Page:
Rooftop solar projects in China hindered by cautious bank lending
Worries over cash flow hold back loans, though industry should reach 6GW in rooftops this year
The installation volume of rooftop solar panels on the mainland has fallen well short of expectations this year owing to the cautious attitude of banks in lending to the nascent sector, a government researcher says.
This means the industry will have difficulty reaching Beijing's goal of 14 gigawatts (GW) of solar panel installations this year, Wang Jin, director of the National Development and Reform Commission's Institute of International Energy, said.
However, activity is expected to pick up rapidly in the year's second half, once issues worrying financiers and investors are resolved, since the central government is working hard on giving banks confidence to provide funding to project developers, Wang said.
"Since this year is the maiden year that rooftop solar power projects are being commercialised on a big scale, it takes time to make adjustments to address some new issues," he told a solar industry conference in Shanghai.
"The NDRC, National Energy Administration [NEA] and the State Council are aware of the issues, and several meetings have been held with banks and insurers to address them."
He said less than 2GW of rooftop panel installations has been completed so far this year, far short of the NEA's full-year target of 8GW.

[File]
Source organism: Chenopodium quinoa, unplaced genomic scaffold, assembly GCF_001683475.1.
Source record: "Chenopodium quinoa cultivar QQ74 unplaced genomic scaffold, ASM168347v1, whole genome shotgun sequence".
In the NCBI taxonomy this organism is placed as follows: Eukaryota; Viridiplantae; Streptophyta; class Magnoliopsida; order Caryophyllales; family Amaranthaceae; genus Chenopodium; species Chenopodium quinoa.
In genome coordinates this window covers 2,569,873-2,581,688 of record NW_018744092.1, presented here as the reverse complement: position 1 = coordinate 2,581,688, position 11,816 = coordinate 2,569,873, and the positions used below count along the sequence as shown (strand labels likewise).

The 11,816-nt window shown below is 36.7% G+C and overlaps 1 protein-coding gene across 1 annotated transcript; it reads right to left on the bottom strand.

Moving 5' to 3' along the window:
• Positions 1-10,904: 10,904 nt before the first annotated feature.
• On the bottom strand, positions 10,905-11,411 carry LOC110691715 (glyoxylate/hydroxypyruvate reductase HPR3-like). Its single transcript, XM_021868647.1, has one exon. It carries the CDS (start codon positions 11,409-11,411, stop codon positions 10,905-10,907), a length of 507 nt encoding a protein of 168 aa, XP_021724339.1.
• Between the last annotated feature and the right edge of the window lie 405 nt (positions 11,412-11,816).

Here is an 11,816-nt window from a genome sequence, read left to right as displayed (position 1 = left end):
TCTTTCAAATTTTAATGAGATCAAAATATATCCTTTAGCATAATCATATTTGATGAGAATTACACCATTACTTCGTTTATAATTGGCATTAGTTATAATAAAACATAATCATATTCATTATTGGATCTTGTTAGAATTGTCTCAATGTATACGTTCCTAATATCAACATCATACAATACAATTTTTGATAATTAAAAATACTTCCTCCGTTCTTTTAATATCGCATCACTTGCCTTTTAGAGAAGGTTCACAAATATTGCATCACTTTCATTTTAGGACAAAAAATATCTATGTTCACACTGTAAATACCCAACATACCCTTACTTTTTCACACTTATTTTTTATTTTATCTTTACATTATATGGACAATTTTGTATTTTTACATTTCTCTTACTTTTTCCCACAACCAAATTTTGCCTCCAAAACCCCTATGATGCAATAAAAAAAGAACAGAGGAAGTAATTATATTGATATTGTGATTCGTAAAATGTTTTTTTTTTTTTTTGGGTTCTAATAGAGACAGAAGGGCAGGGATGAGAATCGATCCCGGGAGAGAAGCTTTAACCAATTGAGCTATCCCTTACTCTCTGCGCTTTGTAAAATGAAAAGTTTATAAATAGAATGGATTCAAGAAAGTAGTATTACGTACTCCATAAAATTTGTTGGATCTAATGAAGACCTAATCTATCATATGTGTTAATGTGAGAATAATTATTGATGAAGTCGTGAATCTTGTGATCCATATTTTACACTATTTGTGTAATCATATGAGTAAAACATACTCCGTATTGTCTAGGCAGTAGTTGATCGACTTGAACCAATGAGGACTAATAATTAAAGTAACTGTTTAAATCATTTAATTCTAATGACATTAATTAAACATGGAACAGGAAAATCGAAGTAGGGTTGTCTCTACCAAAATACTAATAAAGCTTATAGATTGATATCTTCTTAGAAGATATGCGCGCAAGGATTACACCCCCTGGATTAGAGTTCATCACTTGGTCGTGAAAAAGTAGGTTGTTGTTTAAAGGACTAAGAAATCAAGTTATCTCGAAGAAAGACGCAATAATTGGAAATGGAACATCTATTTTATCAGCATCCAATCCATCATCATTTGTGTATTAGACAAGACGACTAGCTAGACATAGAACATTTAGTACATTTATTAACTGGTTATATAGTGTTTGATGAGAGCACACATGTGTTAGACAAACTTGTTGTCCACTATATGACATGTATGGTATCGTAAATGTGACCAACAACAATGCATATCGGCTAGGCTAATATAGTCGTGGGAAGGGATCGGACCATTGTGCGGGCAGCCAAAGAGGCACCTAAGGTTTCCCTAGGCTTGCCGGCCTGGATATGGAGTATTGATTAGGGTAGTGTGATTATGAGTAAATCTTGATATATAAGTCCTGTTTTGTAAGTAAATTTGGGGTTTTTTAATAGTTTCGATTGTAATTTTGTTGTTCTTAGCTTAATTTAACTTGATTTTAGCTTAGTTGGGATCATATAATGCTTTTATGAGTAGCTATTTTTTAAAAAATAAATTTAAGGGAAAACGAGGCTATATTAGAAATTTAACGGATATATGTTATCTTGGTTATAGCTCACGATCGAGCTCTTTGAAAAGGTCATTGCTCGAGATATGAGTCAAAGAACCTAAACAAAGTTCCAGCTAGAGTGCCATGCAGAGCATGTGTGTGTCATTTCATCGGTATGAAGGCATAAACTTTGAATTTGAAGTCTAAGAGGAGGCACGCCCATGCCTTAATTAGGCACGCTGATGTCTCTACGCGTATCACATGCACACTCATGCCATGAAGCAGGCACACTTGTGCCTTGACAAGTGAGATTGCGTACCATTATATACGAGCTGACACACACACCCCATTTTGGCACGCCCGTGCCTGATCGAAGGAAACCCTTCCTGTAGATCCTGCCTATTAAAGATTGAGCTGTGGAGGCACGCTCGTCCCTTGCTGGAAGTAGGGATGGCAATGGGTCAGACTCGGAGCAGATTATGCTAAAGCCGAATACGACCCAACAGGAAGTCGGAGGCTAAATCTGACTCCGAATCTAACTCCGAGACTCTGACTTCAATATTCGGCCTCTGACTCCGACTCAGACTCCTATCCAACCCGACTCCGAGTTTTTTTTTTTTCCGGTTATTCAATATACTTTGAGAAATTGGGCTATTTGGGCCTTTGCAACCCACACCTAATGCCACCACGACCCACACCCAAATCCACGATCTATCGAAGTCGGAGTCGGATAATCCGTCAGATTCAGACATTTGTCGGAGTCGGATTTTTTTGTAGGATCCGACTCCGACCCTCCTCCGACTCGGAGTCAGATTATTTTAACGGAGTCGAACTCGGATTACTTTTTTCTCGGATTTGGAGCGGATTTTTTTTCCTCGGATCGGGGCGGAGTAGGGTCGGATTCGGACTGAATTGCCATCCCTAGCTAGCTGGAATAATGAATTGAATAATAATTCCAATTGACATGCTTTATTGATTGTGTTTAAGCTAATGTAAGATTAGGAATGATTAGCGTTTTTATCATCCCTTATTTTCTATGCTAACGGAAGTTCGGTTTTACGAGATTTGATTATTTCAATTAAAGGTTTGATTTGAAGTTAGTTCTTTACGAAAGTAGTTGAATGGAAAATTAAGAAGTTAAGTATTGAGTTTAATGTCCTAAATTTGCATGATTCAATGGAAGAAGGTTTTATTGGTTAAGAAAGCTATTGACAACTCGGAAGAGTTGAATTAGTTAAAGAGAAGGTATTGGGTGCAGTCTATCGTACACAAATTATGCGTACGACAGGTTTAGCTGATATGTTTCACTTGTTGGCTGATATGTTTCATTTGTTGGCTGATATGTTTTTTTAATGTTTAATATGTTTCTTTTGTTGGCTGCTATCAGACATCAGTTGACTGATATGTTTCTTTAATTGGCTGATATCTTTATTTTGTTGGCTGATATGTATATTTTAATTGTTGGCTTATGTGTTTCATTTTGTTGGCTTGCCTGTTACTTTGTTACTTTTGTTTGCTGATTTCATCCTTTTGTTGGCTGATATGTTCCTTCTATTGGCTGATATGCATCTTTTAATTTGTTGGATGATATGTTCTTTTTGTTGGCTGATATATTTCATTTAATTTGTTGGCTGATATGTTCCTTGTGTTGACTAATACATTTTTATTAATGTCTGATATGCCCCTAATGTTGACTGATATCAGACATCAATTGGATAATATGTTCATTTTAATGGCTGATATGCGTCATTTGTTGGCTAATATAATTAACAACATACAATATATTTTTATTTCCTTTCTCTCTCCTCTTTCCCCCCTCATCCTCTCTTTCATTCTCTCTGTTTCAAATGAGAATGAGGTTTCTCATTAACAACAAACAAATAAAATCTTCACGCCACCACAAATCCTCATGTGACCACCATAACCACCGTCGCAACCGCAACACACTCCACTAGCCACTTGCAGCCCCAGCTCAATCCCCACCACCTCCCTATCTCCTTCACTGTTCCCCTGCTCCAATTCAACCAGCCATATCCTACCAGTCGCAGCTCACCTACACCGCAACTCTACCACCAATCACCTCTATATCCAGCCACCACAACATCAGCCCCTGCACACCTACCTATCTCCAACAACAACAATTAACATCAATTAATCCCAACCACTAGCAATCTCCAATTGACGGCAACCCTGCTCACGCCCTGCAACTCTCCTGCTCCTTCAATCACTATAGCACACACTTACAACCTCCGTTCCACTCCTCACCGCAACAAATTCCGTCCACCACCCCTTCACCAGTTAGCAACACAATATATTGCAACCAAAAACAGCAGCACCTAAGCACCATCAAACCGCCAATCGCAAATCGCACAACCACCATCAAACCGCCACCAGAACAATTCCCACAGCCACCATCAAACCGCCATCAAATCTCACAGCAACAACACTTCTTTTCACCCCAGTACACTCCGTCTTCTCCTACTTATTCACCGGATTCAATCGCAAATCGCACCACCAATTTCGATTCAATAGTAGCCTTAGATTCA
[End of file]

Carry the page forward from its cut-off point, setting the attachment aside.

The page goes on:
The NEA has also set an installation goal of 6GW of ground-mounted solar farms that rely on power grid operators to buy all of their output.
Ground-mounted projects used to dominate installations, but since the mainland's richest solar resource is located in its sparsely populated northern and western regions - thousands of kilometres from the main power consumers in the central and coastal regions - rooftop installations in those areas are being encouraged to reduce the pressure on power grid operators to build infrastructure.
The output of rooftop projects tends to be mostly absorbed locally, with excess output sold to the local power grid if they are grid-connected.
Issues troubling financiers and investors include the lack of a guarantee, when a building's ownership is transferred, of developers' rights to operate solar farms they have installed.
The industry is also lobbying for state-owned power distributors to act as collectors of power tariffs and take the risk of payment delinquencies in exchange for a return from rooftop projects, so that developers can be assured of stable revenues regardless of who owns or occupies the building.
Another issue is the lack of insurance products to protect developers from lost power output due to adverse weather and equipment damage caused by accidents.
Policy banks China Development Bank - the largest lender to solar power projects - and Export-Import Bank of China, as well as privately controlled China Minsheng Bank, are lending to rooftop projects, but only if the projects' promoters provide guarantees on the loans, Wang said.
The interest rates the banks charge are also relatively high, he added.
This means banks do not have the confidence to lend on a project-financing basis, because of the risk that the projects' future cash flows may not be sustained.
Wang said the industry should be able to achieve 6GW of rooftop installations this year, and the 2GW shortfall could be shifted to next year.
He said he had not heard whether the central government would raise its 6GW target for ground-mounted installations to make up for the shortfall in rooftop projects.